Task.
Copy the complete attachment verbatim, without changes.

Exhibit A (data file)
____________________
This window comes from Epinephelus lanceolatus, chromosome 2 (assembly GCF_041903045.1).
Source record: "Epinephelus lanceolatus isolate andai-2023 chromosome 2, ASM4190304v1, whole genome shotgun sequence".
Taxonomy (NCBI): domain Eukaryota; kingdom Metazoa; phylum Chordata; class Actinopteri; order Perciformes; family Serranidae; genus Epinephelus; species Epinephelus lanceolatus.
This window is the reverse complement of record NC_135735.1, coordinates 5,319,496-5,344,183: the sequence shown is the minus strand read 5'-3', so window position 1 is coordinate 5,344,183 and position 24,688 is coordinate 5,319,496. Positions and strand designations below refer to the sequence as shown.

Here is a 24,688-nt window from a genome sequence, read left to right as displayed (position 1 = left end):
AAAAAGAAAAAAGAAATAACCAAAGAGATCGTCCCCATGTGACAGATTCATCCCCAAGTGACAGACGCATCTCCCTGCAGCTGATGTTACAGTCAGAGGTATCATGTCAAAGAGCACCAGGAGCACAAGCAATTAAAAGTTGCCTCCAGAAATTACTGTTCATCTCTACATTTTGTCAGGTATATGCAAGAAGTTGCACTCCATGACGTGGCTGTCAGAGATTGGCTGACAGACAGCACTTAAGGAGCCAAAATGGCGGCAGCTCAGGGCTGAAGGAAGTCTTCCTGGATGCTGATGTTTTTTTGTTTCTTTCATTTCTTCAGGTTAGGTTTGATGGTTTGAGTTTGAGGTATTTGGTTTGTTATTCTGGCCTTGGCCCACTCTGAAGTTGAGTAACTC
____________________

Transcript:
This window comes from Epinephelus lanceolatus, chromosome 2 (assembly GCF_041903045.1).
Source record: "Epinephelus lanceolatus isolate andai-2023 chromosome 2, ASM4190304v1, whole genome shotgun sequence".
Taxonomy (NCBI): domain Eukaryota; kingdom Metazoa; phylum Chordata; class Actinopteri; order Perciformes; family Serranidae; genus Epinephelus; species Epinephelus lanceolatus.
This window is the reverse complement of record NC_135735.1, coordinates 5,319,496-5,344,183: the sequence shown is the minus strand read 5'-3', so window position 1 is coordinate 5,344,183 and position 24,688 is coordinate 5,319,496. Positions and strand designations below refer to the sequence as shown.

Here is a 24,688-nt window from a genome sequence, read left to right as displayed (position 1 = left end):
AAAAAGAAAAAAGAAATAACCAAAGAGATCGTCCCCATGTGACAGATTCATCCCCAAGTGACAGACGCATCTCCCTGCAGCTGATGTTACAGTCAGAGGTATCATGTCAAAGAGCACCAGGAGCACAAGCAATTAAAAGTTGCCTCCAGAAATTACTGTTCATCTCTACATTTTGTCAGGTATATGCAAGAAGTTGCACTCCATGACGTGGCTGTCAGAGATTGGCTGACAGACAGCACTTAAGGAGCCAAAATGGCGGCAGCTCAGGGCTGAAGGAAGTCTTCCTGGATGCTGATGTTTTTTTGTTTCTTTCATTTCTTCAGGTTAGGTTTGATGGTTTGAGTTTGAGGTATTTGGTTTGTTATTCTGGCCTTGGCCCACTCTGAAGTTGAGTAACTC